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- Why phosphorus is good for you
- Important phosphorus facts
- Groups at risk of phosphorus deficiency
- Symptoms of phosphorus deficiency
- Phosphorus and health
- Phosphorus in foods
- Phosphorus recommended daily intake (RDI)
- Phosphorus works best with
- Overdosage, toxicity and cautions for phosphorus
Phosphorus is an essential mineral that is required by every cell in the body for normal function. Phosphorus is found not just in the bones and teeth, but also in all cells of the body. Phosphorus is also part of DNA and RNA, so it is necessary for growth.
Phosphorus is very involved with bone and teeth formation as well as most metabolic actions in the body, including kidney functioning, cell growth and the contraction of the heart muscle.
The main inorganic component of bone is calcium phosphate salts while cell membranes are composed largely of phospholipids. While phosphorus assists the body in vitamin use (especially some B group vitamins), it is also involved in converting food to energy.
- Phosphorus can be found in the bones and muscles
- Phosphorus from nuts, seeds, and grains is about 50% less bio-available than phosphorus from other sources such as meat, chicken and dairy products
- Aluminum hydroxide used in antacids may interfere with the absorption of phosphorus but it is unlikely to cause a deficiency of phosphorus, as phosphorus is so abundant in foods in most diets
- Calcium and phosphorus must be balanced in the diet
People in these groups at risk of deficiency should talk to a medical professional about phosphorus supplements BEFORE taking them.
Since phosphorus is so widespread in most food, dietary phosphorus deficiency is usually seen only in cases of near total starvation.
Inadequate phosphorus intake results in abnormally low serum phosphate levels (hypophosphataemia). The effects of hypophosphatemia may include loss of appetite, anemia, muscle weakness, bone pain, rickets (in children), osteomalacia (in adults), increased susceptibility to infection, numbness and tingling of the extremities, and difficulty walking. Severe hypophosphatemia may result in death.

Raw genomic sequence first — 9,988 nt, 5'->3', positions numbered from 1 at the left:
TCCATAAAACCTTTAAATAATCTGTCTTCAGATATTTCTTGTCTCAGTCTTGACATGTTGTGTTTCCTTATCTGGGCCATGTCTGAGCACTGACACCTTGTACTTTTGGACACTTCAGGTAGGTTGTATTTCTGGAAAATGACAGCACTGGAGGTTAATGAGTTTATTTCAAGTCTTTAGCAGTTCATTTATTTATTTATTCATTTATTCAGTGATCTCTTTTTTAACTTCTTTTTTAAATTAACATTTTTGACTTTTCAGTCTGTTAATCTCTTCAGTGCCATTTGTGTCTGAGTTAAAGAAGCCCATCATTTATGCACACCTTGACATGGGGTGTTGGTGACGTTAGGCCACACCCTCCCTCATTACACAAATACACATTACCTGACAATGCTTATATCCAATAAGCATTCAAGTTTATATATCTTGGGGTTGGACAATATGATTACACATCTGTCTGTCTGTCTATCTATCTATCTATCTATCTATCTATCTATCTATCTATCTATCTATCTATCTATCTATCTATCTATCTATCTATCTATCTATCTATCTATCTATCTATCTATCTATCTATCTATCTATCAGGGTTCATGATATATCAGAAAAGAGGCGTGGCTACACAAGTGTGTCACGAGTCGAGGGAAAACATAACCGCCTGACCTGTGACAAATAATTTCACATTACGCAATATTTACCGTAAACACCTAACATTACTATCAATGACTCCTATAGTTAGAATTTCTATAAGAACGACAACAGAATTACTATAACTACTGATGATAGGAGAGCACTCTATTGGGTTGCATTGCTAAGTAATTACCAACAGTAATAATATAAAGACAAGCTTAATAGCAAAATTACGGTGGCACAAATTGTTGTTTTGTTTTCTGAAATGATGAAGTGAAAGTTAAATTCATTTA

Deficiency of this element is unusual but may have symptoms varying from painful bones, irregular breathing, fatigue, anxiety, numbness, skin sensitivity and changes in body weight. A ratio of 2:1 in the diet between phosphorus and calcium can cause low blood calcium levels.
|Yogurt, plain nonfat||1 cup||383|
|Lentils, cooked||½ cup||356|
|Fish, salmon, cooked||85g||252|
|Milk, skim||1 cup||247|
|Fish, halibut, cooked||230g||242|
|Cheese, mozzarella; part skim||30g||131|
|Egg, cooked||1 large||104|
|Bread, whole wheat||1 slice||64|
|Carbonated cola drink||1 can (375ml)||44|
|Bread, enriched white||1 slice||24|
|TOLERABLE UPPER LIMIT||lifestage||age||AMOUNT|
The tolerable upper limits should only be taken for short periods and only under medical supervision.
* The tolerable upper limit for phosphorus for infants aged 0-12 months has not yet been determined due to a lack of data about the adverse effects in this age group. The only source of phosphorus intake should be from food (breast milk and/or baby formula).
Acute toxicity - Hyperphosphatemia, hypocalcaemia, hypomagnesaemia, laxative effect, tetany
Chronic toxicity - Bone re-absorption, calcification of heart and kidney, osteoporosis, hypocalcaemia, secondary parathyroidism and prevention of absorption of many minerals (ie calcium and chromium).
People who regularly use antacids that contain aluminium, should be very careful with phosphorus supplements - it is not advisable to take them together or at all.
Potassium supplements or potassium-sparing diuretics taken together with a phosphate may result in high blood levels of potassium (hyperkalemia). Hyperkalaemia can be a serious problem, resulting in life threatening heart rhythm abnormalities (arrhythmia). People on such a combination need to be sure their health care provider is aware of it, and have their blood potassium levels checked regularly.
- USDA National Nutrient Database - provides nutrient values for foods (accessed 5 January 2005)
- Osiecki, H. The Nutrient Bible. Bio-Concepts Publishing QLD, 2002
- Whitney EN, Cataldo DB, Rolfes SR. Understanding Normal and Clinical Nutrition, 6th Edition. Wadsworth/Thomson Learning, 2002